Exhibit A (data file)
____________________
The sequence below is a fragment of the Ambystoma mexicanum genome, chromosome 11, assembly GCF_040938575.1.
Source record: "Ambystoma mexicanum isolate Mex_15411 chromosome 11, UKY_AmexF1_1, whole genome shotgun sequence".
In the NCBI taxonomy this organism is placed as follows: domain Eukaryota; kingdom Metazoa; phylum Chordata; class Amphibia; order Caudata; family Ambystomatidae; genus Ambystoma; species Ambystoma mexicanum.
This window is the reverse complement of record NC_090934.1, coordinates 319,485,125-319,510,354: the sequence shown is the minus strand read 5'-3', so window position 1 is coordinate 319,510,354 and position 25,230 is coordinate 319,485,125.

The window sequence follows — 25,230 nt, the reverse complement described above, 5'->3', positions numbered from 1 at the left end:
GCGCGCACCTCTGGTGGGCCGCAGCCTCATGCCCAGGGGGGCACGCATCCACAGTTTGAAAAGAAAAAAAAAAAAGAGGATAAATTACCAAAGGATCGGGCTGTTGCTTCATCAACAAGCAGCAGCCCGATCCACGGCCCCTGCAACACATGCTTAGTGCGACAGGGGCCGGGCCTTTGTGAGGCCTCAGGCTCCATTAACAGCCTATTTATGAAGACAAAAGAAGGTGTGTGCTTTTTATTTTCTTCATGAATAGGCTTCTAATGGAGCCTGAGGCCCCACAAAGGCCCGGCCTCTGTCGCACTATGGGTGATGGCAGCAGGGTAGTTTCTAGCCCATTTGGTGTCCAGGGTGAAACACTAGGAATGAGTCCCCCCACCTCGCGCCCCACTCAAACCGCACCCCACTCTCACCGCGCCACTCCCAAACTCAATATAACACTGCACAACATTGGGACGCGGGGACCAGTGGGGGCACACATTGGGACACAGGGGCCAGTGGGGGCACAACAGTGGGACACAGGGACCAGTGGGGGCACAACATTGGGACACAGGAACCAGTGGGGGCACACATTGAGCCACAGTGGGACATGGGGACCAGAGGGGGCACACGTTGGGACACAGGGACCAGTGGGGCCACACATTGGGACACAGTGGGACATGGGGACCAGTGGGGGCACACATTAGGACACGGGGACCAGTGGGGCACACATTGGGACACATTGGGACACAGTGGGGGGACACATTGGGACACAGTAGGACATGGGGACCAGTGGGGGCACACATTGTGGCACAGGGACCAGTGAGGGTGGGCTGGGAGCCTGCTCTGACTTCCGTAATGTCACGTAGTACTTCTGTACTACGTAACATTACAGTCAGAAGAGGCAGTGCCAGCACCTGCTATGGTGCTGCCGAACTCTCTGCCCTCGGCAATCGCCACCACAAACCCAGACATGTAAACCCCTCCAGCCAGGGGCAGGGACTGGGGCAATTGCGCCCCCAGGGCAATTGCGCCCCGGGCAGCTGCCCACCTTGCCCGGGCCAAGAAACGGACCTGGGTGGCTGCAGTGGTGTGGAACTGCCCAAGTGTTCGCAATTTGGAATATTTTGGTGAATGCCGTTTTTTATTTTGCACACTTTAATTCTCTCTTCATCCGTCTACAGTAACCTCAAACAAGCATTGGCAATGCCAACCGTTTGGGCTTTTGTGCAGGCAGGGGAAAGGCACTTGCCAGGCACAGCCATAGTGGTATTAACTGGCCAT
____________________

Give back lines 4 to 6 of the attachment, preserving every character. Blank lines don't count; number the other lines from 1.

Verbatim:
This window is the reverse complement of record NC_090934.1, coordinates 319,485,125-319,510,354: the sequence shown is the minus strand read 5'-3', so window position 1 is coordinate 319,510,354 and position 25,230 is coordinate 319,485,125.

The window sequence follows — 25,230 nt, the reverse complement described above, 5'->3', positions numbered from 1 at the left end:
GCGCGCACCTCTGGTGGGCCGCAGCCTCATGCCCAGGGGGGCACGCATCCACAGTTTGAAAAGAAAAAAAAAAAAGAGGATAAATTACCAAAGGATCGGGCTGTTGCTTCATCAACAAGCAGCAGCCCGATCCACGGCCCCTGCAACACATGCTTAGTGCGACAGGGGCCGGGCCTTTGTGAGGCCTCAGGCTCCATTAACAGCCTATTTATGAAGACAAAAGAAGGTGTGTGCTTTTTATTTTCTTCATGAATAGGCTTCTAATGGAGCCTGAGGCCCCACAAAGGCCCGGCCTCTGTCGCACTATGGGTGATGGCAGCAGGGTAGTTTCTAGCCCATTTGGTGTCCAGGGTGAAACACTAGGAATGAGTCCCCCCACCTCGCGCCCCACTCAAACCGCACCCCACTCTCACCGCGCCACTCCCAAACTCAATATAACACTGCACAACATTGGGACGCGGGGACCAGTGGGGGCACACATTGGGACACAGGGGCCAGTGGGGGCACAACAGTGGGACACAGGGACCAGTGGGGGCACAACATTGGGACACAGGAACCAGTGGGGGCACACATTGAGCCACAGTGGGACATGGGGACCAGAGGGGGCACACGTTGGGACACAGGGACCAGTGGGGCCACACATTGGGACACAGTGGGACATGGGGACCAGTGGGGGCACACATTAGGACACGGGGACCAGTGGGGCACACATTGGGACACATTGGGACACAGTGGGGGGACACATTGGGACACAGTAGGACATGGGGACCAGTGGGGGCACACATTGTGGCACAGGGACCAGTGAGGGTGGGCTGGGAGCCTGCTCTGACTTCCGTAATGTCACGTAGTACTTCTGTACTACGTAACATTACAGTCAGAAGAGGCAGTGCCAGCACCTGCTATGGTGCTGCCGAACTCTCTGCCCTCGGCAATCGCCACCACAAACCCAGACATGTAAACCCCTCCAGCCAGGGGCAGGGACTGGGGCAATTGCGCCCCCAGGGCAATTGCGCCCCGGGCAGCTGCCCACCTTGCCCGGGCCAAGAAACGGACCTGGGTGGCTGCAGTGGTGTGGAACTGCCCAAGTGTTCGCAATTTGGAATATTTTGGTGAATGCCGTTTTTTATTTTGCACACTTTAATTCTCTCTTCATCCGTCTACAGTAACCTCAAACAAGCATTGGCAATGCCAACCGTTTGGGCTTTTGTGCAGGCAGGGGAAAGGCACTTGCCAGGCACAGCCATAGTGGTATTAACTGGCCAT